If Immigration Agents come to your door:
Do not open the door.
You are not legally required to let them in unless they have a warrant.
Ask why they are there.
If you don’t speak English, you have the right to an interpreter.
If they want to enter, ask to see a warrant.
There are two kinds of warrants: search and arrest.
- A search warrant allows police to enter the address listed on the warrant, but officers can only search the areas and for the items listed.
- An arrest warrant allows police to enter the home of the person listed on the warrant if they believe the person listed is inside. A warrant of removal/deportation (ICE warrant) does not allow officers to enter a home without consent.
Ask the officer to slip the warrant under the door or hold it up to the window, so you can inspect it.
They might show administrative forms (I-200 and I-205). But if they don’t have a warrant signed by a judge, you may refuse entry.
Check for signature by judge.
- If it's a search warrant, make sure it is for your address; if not, you don’t have to open.
- If it's an arrest warrant, make sure it is for someone who lives at your address; if not, you don’t have to open.
Even if officers have a warrant and you have to let them in, you have the right to remain silent.
Say: “I plead the Fifth Amendment and choose to remain silent.”
If they force their way inside, don’t resist.
Remain calm, but don’t share any information.
If you’re arrested, remain silent.
You’re entitled to speak to a lawyer before cooperating and most importantly, keep calm because YOU HAVE RIGHTS, EXERCISE THEM.
If ICE is at your workplace:
Do NOT consent.
State that you do not consent to a search. ICE can enter areas open to the general public (dining area, parking lot, waiting room) of a business without permission. But that does not give ICE the authority to detain, question, or arrest anyone.
Ask if they have a warrant.
If agents don't have a warrant, calmly ask them to leave. Advise workers that they have the right to remain silent and do not have to answer questions, but do not direct anyone not to answer questions.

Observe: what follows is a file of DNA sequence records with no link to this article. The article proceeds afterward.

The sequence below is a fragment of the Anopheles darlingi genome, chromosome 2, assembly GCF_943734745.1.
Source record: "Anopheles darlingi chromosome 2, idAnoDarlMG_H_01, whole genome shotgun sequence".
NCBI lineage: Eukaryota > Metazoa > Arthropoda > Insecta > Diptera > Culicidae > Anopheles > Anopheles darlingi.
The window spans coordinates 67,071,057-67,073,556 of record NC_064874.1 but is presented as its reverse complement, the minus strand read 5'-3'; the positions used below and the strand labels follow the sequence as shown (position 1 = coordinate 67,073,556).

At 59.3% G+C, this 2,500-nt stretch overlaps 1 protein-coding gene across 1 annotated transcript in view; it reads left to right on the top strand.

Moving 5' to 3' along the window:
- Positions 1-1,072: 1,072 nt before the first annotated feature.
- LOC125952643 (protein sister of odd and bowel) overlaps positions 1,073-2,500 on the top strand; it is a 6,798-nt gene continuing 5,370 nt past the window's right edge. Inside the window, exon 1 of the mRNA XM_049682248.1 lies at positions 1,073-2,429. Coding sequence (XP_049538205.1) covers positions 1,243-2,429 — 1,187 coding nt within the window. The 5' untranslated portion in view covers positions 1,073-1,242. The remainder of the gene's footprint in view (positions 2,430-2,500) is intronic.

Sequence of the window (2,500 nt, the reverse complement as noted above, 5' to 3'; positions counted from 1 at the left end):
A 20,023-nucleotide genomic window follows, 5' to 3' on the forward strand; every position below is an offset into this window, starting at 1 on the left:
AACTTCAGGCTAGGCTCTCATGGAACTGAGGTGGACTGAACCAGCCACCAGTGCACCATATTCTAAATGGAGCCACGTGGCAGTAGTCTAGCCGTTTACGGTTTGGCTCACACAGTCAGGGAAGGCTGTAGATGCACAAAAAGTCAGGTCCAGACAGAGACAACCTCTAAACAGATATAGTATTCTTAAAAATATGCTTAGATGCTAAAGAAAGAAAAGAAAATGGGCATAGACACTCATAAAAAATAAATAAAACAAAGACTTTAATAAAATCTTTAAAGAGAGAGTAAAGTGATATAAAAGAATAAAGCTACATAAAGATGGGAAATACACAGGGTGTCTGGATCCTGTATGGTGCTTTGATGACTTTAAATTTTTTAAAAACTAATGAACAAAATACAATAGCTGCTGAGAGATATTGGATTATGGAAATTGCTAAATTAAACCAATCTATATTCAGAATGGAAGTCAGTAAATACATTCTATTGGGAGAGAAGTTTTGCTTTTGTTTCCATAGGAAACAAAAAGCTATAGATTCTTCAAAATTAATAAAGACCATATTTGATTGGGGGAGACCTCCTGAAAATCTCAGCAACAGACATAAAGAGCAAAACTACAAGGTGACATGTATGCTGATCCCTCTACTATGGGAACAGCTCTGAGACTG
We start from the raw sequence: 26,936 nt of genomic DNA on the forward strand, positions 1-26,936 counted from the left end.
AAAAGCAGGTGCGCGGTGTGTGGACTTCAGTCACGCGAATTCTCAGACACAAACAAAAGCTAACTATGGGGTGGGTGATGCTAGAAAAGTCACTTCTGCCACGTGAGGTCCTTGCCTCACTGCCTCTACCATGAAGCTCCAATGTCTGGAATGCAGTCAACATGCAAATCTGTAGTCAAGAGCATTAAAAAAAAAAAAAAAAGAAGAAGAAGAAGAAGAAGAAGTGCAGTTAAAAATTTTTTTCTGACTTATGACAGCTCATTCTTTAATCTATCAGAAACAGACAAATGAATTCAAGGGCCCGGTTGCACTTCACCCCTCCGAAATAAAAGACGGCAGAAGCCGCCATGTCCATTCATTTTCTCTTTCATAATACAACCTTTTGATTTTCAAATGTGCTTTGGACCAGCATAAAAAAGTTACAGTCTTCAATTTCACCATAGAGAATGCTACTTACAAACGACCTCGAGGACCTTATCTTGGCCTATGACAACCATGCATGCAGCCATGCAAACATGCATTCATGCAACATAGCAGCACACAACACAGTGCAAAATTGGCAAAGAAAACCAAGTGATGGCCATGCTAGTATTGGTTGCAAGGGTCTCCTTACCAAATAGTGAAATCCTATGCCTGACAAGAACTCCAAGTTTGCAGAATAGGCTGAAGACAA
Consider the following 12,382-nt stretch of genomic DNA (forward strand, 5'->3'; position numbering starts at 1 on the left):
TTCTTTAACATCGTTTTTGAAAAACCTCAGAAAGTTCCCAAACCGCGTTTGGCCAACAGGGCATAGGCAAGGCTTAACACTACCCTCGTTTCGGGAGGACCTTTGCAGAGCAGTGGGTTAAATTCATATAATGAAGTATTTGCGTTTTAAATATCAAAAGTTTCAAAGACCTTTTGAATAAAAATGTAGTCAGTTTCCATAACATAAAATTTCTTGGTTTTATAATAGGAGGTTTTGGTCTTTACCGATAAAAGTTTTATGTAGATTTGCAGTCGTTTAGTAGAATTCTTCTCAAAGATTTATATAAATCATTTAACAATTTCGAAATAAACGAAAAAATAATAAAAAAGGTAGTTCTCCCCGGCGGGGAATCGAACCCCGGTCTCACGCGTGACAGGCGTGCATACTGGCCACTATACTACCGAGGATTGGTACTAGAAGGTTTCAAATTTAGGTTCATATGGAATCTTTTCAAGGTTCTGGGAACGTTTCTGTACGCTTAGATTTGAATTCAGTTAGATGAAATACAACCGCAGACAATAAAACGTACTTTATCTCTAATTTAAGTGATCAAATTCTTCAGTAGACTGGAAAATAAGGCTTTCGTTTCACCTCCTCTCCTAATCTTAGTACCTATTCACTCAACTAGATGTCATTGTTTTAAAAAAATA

If ICE has a SEARCH warrant signed by a judge:
Make sure the warrant has the correct address for your workplace. Review the warrant to see what areas and items ICE is authorized to search. ICE is not authorized to search areas or inspect items that are not described in the warrant.
Do not run, ICE can use that as a reason to arrest you. Do not encourage anyone to escape or hide.
Know the law.
Under California law, employers cannot turn over employee records or voluntarily allow immigration agents to enter non-public areas of the workplace without a judicial warrant.
Ask to see identification.
Write down the name, contact information, and badge number of officers or agents. If the agent refuses to provide documentation, you should note that as well. Document any violence or abuse. Document the details of the search, and persons or property taken. Call the rapid response hotline in your area.
Download the free Mobile Justice app to record interactions with law enforcement and immigration officials and have Know Your Rights information at your fingertips.
Local Rapid Response Hotlines
- Los Angeles 888-624-4752
- San Bernardino/Riverside 909-361-4588
- Southern Central Coast 805-870-8855
- Orange County 657-210-0157
- Long Beach 562-269-1083
- Koreatown 323-894-1504
- Boyle Heights 323-922-5644
- CHIRLA 213-353-1333
Find a Person in Detention
- Access ICE's online detainee locator at https://locator.ice.gov
- Call the Southern California field office at 213-830-7911
Make sure your family knows:
- Your A number so they can find you if you get arrested
- The phone number of a trusted resource for immigration legal advice
- Which friends and relatives can help with family obligations